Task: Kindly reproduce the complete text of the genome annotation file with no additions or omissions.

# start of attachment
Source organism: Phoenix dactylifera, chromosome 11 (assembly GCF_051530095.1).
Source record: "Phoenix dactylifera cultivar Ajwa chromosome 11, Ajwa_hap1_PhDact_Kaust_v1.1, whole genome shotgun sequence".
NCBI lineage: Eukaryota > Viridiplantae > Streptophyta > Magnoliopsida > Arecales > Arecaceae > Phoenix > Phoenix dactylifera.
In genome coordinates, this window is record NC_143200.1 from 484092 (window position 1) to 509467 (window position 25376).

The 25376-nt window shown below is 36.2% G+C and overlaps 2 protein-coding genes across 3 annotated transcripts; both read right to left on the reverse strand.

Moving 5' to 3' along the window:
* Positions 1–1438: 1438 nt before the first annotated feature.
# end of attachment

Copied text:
Source organism: Phoenix dactylifera, chromosome 11 (assembly GCF_051530095.1).
Source record: "Phoenix dactylifera cultivar Ajwa chromosome 11, Ajwa_hap1_PhDact_Kaust_v1.1, whole genome shotgun sequence".
NCBI lineage: Eukaryota > Viridiplantae > Streptophyta > Magnoliopsida > Arecales > Arecaceae > Phoenix > Phoenix dactylifera.
In genome coordinates, this window is record NC_143200.1 from 484092 (window position 1) to 509467 (window position 25376).

The 25376-nt window shown below is 36.2% G+C and overlaps 2 protein-coding genes across 3 annotated transcripts; both read right to left on the reverse strand.

Moving 5' to 3' along the window:
* Positions 1–1438: 1438 nt before the first annotated feature.